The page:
Centuries of rich history have created a destination that has enticed explorers, fur traders and adventure enthusiasts since the 18th century with offerings of many recreational opportunities including trapping and fishing. In the long-ago days of the fur trade, Fort McMurray was merely a trading-post stop on the journey to Fort Chipewyan, a hub of activity for trappers, missionaries and adventurers of all stripes. Steeped in history, this region is a living testament to the people who live here.
The region is stamped with their time honored traditions, natural and authentic way of life, and love for the land and water. Recent archeological evidence indicated that this area has been occupied by First Nations people for as long as 9, years.
The portage was used for over years. While the fur trade dwindled, Fort McMurray remained the most significant transportation terminus to the Arctic. The trip from Athabasca to Fort McMurray was an adventurous and extremely dangerous one as scows and later paddle steamers had to traverse the Grand Rapids.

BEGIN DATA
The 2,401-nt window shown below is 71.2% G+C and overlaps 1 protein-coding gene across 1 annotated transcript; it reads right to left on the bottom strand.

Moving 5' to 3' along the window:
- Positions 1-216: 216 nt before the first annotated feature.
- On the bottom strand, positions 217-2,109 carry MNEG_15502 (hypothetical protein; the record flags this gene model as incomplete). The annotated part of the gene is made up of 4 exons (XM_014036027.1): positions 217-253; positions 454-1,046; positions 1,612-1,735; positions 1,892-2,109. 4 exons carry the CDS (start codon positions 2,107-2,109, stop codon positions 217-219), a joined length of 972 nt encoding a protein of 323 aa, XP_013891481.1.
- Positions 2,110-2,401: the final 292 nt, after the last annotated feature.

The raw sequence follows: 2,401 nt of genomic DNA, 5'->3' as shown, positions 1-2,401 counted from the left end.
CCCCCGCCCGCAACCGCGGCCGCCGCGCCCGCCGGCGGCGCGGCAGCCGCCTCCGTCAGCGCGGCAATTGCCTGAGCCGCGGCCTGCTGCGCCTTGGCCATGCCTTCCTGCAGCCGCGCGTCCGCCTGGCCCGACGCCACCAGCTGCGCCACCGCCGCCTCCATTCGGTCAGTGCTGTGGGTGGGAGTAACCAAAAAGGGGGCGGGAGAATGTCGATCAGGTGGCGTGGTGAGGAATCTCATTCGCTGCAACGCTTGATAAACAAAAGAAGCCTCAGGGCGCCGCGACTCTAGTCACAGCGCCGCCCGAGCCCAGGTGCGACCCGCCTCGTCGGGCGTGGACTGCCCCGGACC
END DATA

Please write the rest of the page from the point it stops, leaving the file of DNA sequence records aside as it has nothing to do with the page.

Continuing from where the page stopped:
The Rail service from Lac La Biche and Waterways was largely built across muskeg, a dangerous surface subject to frequent derailments. Canadian National Railway assumed control of the line in Mixed passenger and freight services came to a halt when Canadian National closed the line in Athabasca Northern Railway Ltd. Has since brought the line back to life in a limited commercial capacity. The new shortline railroad company was established in and services industries in the Fort McMurray area, as well as customers along the line.
This marked the beginning of airmail service and further propelled the town into a dominant position as a gateway to the Arctic. For several years, fishing was a large, profitable business. Salt plant was a viable operation until Steam powered sawmills were replaced by the first diesel sawmill in Aboriginal people had long since known about the bitumen produced by the oil sad and used it to water proof their canoes.
In , Sidney Ells was sent to the area by the Federal Department of Mines to complete maps of the sands and experiment with separation theories. In Karl J. Clark, working closely with Sidney Blair and the University of Alberta, built a pant in Edmonton that employed the hot water method if separating the sand from the oil.
The rest as they say is history. With the rest of the world seeking a secure oil supply, the region has received unprecedented international attention. The history of Fort McMurray is a tribute to the rogues, fortune hunters, idealists and adventurers who helped to open up the Canadian North. Our future, thanks to continuing advances in technology and the oil sand companies pioneering spirit, has never looked brighter.